Last week marked the culmination (so far) of a truly dramatic collapse in developed market bond yields.
The frantic duration grab manifested itself in 10-year US yields diving below 1.50%, 30-year yields pushing below 2% for the first time, ultra futures trading limit-up in extended hours action Wednesday morning and, of course, the 2s10s inverting that same day, much to the chagrin of equities and a frustrated US president.
Although the moves were in part driven by proliferating global growth concerns (exacerbated last Wednesday by lackluster activity data out of China and confirmation that the German economy contracted in the second quarter), collapsing inflation expectations and the assumption of lower rates, we and plenty of others were quick to note that receiving flows/convexity hedging were turbocharging things.
BofA, for instance, cited “duration demand created when we reach new lows in yields, due to the negative convexity portfolio hedgers such as the MBS community”, in explaining why things have escalated so quickly.
Well, on Tuesday, JPMorgan suggested that “fundamentals explain less than half of the move in interest rates and inversion of the yield curve in recent weeks”.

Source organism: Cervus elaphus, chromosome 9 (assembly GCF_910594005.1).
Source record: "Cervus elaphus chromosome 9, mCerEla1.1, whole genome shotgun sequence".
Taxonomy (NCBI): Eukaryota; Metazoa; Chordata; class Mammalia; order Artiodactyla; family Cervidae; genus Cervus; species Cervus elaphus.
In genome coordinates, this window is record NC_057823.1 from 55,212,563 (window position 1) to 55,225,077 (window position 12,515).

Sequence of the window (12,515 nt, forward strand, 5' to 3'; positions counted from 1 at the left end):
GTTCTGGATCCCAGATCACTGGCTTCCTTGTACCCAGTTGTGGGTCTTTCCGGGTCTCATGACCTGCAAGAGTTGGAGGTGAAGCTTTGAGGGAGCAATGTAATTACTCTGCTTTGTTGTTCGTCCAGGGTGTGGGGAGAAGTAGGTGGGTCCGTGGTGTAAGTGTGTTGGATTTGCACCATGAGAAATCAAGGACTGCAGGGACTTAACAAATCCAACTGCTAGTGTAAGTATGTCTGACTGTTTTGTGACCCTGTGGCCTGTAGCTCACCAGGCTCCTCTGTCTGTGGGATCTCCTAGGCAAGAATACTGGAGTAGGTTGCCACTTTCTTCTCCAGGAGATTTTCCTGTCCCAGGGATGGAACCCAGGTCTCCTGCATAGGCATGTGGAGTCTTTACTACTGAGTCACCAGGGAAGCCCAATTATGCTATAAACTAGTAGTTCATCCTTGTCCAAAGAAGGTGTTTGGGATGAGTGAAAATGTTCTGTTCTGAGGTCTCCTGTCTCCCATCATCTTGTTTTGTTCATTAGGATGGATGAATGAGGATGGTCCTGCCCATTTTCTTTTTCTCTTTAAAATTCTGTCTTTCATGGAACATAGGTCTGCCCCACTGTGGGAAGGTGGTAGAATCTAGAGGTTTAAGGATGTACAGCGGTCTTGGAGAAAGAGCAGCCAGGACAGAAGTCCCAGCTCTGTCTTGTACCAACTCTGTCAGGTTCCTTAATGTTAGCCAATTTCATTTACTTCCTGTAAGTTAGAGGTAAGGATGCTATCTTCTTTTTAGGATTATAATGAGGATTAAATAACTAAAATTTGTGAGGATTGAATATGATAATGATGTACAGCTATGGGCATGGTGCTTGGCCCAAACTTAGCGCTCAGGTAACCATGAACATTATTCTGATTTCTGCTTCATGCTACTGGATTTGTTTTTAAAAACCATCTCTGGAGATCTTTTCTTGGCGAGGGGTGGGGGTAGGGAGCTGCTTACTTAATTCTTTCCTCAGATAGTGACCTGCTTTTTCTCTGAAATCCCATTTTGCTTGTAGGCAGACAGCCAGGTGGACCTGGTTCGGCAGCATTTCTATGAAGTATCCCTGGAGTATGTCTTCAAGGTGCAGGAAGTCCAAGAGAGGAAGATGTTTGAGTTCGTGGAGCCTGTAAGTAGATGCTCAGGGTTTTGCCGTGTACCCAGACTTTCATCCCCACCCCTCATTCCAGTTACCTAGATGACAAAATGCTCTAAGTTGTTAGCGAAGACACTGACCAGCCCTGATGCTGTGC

“Mortgage investors and banks are forced to chase a decline in yields, which we believe has rapidly created more than $500bn of demand”, the bank’s Josh Younger said.
When that kind of flow hits amid low liquidity, you have a recipe for outsized moves.
As Younger observes, “the magnitude of convexity hedging YTD was likely the largest of the post-crisis era”. It thus makes sense that yields fell further than can be explained by fundamentals alone.
Meanwhile – and as alluded to in these pages on countless occasions this month – liquidity is sparse. In fact, as Younger goes on to show in a series of additional charts, including a rather stark visual that plots the deterioration in market depth and price impact atop 3M10Y vol., August sticks out like a sore thumb.
Finally, if you’re wondering whether at least some of this is attributable to HFTs pulling back in a high-vol. environment, the answer would appear to be yes.
“Low latency participants have grown to represent a majority of liquidity provision in US rates markets, but their presence is vol-dependent”, JPMorgan’s Munier Salem notes, adding that “HFT trading participants are responsible for an outsized share” of the observed drop in liquidity.
The takeaway: Mind the self-feeding loops and don’t discount the potential for modern market microstructure to serve as gasoline on the fire.